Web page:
As we have discussed in previous blog posts, we recommend using Hypothes.is through the Canvas LMS integration for most instructional purposes, both for ease of access and for the protection of student work. However, if your teaching focuses on public scholarship, discourse analysis, popular culture, or community engagement, the Hypothes.is plug-in for Chrome might be keenly useful in your classroom. So long as it is thoughtfully aligned with your pedagogical goals, public-facing annotation with the plug-in can challenge students to consider the stakes of academic research beyond the higher educational classroom.
Sample Assignment: Annotate Wikipedia
For first-year students in the Core Curriculum as for fourth-year students pursuing independent thesis projects in their fields of specialization, a key touchstone for scholarly engagement lies in complicating, expanding, and widening one’s understanding of received concepts, ideas, and narratives. Across disciplines, instructors in the College challenge students to seek out and synthesize unfamiliar perspectives, introduce new methodologies and modes of inquiry to their thinking, and assess the stakes of their interventions for a variety of interlocutors and communities. Annotating Wikipedia is one rigorous way for students to challenge dominant popular accounts of specific topics – and to challenge their own perspectives on those same topics.
Whether used as a ramp toward sociological exploration, as a platform for public engagement, or as a primary source in its own right, Wikipedia presents students with numerous opportunities to interrogate and contribute to popular discourse. When inviting students to annotate a Wikipedia article, instructors might pose some of the following questions, which address its scholarly substance:
- What big-picture account does this article paint of its subject, and what are the main ways in which it varies from the story you would tell?
- What viewpoints are used to construct this account? What viewpoints are excluded?
- What research methodologies are used and what research is cited? What data and research would you incorporate?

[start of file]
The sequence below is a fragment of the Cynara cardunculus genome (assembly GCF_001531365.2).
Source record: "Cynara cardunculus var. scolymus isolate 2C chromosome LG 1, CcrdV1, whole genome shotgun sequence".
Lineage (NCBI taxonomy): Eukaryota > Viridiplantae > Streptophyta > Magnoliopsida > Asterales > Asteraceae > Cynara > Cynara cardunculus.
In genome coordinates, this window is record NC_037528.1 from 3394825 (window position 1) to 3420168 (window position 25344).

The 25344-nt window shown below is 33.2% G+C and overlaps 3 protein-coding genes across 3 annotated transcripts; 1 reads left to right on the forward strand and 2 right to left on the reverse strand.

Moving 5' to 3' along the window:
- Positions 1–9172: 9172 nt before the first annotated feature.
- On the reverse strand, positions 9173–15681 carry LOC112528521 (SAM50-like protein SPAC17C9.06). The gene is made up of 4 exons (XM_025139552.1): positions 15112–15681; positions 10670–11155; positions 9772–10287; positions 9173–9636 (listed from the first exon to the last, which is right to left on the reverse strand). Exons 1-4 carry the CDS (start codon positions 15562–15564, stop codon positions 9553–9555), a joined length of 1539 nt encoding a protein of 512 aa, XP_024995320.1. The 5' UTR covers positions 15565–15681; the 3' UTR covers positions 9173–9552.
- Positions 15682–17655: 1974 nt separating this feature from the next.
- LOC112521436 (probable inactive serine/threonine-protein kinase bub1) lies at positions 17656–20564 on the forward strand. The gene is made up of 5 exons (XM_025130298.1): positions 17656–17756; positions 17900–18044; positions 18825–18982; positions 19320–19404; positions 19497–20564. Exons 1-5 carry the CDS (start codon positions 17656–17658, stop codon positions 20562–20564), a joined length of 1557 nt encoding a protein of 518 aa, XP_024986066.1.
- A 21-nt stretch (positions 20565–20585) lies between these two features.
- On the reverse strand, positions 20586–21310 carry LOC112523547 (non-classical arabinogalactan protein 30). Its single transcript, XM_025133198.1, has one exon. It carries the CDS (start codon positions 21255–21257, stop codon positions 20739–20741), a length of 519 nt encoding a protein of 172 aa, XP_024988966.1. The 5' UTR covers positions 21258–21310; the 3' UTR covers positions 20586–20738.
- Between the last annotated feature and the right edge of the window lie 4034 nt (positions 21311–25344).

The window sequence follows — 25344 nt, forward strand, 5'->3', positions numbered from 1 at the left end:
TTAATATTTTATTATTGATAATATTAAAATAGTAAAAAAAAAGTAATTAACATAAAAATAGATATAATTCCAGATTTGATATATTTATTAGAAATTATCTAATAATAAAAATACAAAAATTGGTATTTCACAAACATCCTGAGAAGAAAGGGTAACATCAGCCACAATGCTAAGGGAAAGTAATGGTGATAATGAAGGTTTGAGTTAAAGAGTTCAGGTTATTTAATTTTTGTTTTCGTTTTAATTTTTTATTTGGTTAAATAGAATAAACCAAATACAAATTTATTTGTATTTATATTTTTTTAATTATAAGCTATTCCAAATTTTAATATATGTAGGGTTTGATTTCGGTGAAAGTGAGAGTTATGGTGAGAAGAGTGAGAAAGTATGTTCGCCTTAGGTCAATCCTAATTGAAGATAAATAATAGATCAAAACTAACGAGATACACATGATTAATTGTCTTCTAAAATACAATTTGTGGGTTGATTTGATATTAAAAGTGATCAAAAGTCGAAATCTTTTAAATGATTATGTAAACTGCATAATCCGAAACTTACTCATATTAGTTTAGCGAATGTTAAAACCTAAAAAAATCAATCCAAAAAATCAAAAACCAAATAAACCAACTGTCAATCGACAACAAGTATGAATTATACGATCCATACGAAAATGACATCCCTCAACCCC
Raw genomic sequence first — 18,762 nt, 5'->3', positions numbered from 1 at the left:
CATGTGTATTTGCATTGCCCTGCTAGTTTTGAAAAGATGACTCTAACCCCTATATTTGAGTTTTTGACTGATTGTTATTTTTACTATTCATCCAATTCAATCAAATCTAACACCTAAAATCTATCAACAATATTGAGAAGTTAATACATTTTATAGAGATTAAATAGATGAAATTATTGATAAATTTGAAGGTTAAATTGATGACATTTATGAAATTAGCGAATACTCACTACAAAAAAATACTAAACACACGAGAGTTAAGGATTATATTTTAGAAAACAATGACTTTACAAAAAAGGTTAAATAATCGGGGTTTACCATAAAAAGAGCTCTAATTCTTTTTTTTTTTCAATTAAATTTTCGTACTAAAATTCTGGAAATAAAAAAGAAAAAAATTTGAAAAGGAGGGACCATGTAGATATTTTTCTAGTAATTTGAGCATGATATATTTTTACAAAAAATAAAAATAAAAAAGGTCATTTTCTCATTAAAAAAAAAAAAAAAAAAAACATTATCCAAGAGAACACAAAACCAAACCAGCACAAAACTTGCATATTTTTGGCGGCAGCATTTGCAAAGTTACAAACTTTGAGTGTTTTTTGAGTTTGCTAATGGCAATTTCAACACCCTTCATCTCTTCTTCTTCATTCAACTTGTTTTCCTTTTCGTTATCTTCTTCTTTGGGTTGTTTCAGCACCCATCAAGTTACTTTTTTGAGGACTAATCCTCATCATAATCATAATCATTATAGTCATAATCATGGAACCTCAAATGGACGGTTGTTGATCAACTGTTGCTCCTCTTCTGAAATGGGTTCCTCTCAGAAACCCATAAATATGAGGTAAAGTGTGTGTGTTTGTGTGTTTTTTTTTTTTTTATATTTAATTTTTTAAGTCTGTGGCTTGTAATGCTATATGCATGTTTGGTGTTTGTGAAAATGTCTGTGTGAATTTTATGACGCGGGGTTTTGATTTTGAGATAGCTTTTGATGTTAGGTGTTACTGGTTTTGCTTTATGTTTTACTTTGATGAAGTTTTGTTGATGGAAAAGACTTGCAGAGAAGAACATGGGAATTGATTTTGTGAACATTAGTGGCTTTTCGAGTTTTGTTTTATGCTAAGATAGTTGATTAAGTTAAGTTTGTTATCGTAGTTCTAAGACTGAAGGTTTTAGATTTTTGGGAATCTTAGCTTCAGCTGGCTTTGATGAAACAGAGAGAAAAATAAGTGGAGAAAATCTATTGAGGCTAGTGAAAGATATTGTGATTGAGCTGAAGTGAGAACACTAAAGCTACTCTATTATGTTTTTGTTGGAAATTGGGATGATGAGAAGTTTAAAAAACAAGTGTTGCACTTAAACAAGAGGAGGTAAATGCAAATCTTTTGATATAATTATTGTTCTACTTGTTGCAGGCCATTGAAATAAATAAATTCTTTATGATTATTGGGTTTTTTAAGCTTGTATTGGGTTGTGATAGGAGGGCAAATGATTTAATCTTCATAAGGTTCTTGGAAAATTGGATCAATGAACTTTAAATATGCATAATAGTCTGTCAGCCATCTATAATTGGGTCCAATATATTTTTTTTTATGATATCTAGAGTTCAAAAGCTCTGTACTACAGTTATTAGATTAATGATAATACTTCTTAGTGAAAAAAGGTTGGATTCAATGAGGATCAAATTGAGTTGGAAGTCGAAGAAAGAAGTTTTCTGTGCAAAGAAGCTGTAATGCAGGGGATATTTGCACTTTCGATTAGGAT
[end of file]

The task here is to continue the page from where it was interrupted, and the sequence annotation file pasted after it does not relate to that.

- Are all subsections of the article equally supported by citations?
Additionally, instructors might invite students to reflect on how they are impacted by the article:
- What annotations are already present on this article? To which do you feel equipped and moved to respond?
- What is one aspect or part of the subject that the article investigates but you have not previously considered?
- What is one concrete way in which you can contribute your subject-matter expertise to the intended audience of this article?
Sample Assignment: Collective Brainstorming
Another sample assignment that draws upon public-facing annotation as a research and writing method and as a site of scholarly engagement is that of collective brainstorming. Instructors might incorporate a collective brainstorming activity or assignment into their teaching in order to expose students to practices of open scholarship and digital scholarship, or to invite students to situate their academic work in a wider world. Such practices serve to activate Open Annotation, a content architecture and mode of engagement envisioned by the W3C Open Annotation Community Group and supported by Hypothes.is, among myriad other developers.
Instructors can challenge students to identify, contribute to, and critically engage with an already-existing collective brainstorming or idea-generation project by digging into digital spaces of Open Annotation (e.g. those fostered by the W3C working group or by Hypothes.is). Alternatively, students can design and launch their own spaces, giving consideration both to the stated goals and overarching mission of their project and to its concrete form: its structure and design, its home on the web, and strategies for its publicization.
Creating a Hypothes.is Personal Account and Installing the Plug-in
In order to use Hypothes.is outside of the Canvas LMS, users need only create a personal account with Hypothes.is and download the Chrome plug-in. Detailed documentation of these steps is available in our Knowledge Base article “Use the Hypothes.is Chrome plug-in.”
Try it out: Annotating Wikipedia
To get a firsthand feel for annotating with Hypothes.is, check out (and consider contributing to) the annotations and conversations unfolding on the following Wikipedia page: “Web Annotation.” You need only open this article in Chrome and enable the Hypothes.is plug-in to view current annotations and add your own.
- “Accelerating the Social Impact of Research (ASIR),” Association of Research Libraries.
- “Digital Scholarship,” Association of Research Libraries.
- “Hypothesis for Publishers,” Hypothes.is.
- “Hypothesis for Research,” Hypothes.is.
- “Open Annotation Community Group,” WC3.
- “Supporting Open Annotation,” Hypothes.is, 7 October 2014.
- “Use the Hypothes.is Chrome Plug-in,” UChicago IT Knowledge Base, 10 February 2022.